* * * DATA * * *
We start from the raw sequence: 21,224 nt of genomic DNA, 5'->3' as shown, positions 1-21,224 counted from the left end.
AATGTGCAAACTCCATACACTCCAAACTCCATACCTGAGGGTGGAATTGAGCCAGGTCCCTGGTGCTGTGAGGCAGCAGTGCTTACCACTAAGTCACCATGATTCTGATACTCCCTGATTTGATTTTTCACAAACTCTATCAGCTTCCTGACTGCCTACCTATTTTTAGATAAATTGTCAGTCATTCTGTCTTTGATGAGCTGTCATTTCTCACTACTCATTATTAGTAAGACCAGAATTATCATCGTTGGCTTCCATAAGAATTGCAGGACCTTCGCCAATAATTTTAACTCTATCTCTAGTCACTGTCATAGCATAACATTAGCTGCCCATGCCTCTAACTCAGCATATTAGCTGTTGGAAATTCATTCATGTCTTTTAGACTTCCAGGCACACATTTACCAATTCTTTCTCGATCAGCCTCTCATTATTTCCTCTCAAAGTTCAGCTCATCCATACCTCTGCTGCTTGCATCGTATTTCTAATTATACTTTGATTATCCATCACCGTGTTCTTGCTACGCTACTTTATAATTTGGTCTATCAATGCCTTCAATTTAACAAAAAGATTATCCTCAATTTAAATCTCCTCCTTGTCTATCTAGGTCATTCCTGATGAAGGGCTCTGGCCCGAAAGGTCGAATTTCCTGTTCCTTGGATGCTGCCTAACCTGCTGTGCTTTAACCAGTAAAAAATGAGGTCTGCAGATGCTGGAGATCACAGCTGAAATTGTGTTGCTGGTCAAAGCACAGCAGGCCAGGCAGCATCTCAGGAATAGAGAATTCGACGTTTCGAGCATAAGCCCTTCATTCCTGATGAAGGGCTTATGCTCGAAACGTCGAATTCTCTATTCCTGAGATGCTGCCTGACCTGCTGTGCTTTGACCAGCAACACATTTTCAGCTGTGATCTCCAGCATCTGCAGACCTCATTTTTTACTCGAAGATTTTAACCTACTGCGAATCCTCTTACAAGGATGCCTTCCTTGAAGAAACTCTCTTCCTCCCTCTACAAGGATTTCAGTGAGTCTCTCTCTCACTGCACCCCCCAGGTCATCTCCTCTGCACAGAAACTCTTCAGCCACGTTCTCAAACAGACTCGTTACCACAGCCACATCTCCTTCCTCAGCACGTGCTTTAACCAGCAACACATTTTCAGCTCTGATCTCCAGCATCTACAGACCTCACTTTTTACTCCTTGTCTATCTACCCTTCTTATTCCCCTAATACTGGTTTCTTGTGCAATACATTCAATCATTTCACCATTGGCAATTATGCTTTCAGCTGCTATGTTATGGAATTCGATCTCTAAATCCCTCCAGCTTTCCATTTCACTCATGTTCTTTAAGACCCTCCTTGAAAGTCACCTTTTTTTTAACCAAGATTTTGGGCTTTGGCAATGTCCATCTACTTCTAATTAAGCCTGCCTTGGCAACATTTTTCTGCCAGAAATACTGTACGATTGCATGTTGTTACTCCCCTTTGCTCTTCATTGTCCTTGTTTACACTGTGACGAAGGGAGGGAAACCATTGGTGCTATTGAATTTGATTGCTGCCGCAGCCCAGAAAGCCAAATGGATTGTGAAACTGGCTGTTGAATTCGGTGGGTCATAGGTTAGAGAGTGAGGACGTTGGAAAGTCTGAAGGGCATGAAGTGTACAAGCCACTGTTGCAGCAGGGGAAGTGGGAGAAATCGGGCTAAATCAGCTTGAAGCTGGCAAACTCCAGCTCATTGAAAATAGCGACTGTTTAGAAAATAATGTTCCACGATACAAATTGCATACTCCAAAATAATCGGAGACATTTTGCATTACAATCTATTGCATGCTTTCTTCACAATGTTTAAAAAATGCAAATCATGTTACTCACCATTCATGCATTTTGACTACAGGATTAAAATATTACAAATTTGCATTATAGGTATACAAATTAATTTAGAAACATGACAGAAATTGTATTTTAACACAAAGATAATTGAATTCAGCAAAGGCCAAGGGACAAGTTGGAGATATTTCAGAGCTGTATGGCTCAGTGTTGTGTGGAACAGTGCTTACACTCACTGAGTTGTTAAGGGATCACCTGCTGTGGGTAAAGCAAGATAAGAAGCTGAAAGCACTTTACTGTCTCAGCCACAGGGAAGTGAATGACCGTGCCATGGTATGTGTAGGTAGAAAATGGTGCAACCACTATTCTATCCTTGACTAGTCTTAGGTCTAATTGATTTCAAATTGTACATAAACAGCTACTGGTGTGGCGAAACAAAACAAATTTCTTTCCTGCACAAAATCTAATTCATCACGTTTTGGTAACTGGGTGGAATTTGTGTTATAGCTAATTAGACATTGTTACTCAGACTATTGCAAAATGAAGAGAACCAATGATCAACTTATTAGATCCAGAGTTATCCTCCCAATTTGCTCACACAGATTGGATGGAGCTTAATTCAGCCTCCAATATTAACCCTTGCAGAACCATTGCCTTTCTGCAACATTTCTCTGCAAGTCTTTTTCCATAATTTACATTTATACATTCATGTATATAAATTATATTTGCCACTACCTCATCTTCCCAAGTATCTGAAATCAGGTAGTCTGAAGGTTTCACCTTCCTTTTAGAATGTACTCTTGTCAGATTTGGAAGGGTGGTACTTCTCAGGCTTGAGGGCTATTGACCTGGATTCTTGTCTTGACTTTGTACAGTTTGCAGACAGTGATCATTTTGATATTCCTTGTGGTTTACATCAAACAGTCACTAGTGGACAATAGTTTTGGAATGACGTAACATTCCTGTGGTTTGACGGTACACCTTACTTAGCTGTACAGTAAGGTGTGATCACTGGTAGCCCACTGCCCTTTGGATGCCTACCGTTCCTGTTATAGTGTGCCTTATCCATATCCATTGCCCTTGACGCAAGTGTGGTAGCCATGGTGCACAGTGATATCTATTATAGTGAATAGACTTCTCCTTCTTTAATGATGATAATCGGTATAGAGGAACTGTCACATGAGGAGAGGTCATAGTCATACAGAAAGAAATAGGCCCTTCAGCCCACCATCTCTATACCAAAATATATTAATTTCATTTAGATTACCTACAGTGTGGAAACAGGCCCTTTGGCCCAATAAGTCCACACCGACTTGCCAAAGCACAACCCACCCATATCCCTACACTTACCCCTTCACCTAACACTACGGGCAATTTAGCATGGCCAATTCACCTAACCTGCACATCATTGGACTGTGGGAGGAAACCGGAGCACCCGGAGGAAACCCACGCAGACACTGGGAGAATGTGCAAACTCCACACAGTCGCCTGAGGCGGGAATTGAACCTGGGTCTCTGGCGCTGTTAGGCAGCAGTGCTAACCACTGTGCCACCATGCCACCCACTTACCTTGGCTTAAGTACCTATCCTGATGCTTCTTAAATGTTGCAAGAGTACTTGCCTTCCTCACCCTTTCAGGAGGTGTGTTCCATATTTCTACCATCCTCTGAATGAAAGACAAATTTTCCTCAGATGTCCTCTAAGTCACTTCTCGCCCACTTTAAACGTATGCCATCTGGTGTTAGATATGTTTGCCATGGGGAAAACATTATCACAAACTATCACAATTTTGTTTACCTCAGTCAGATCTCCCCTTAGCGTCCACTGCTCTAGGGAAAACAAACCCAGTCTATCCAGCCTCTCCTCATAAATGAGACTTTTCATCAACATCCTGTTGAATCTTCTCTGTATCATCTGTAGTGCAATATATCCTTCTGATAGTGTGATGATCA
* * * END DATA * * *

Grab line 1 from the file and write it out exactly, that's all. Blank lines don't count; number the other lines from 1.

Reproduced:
We start from the raw sequence: 21,224 nt of genomic DNA, 5'->3' as shown, positions 1-21,224 counted from the left end.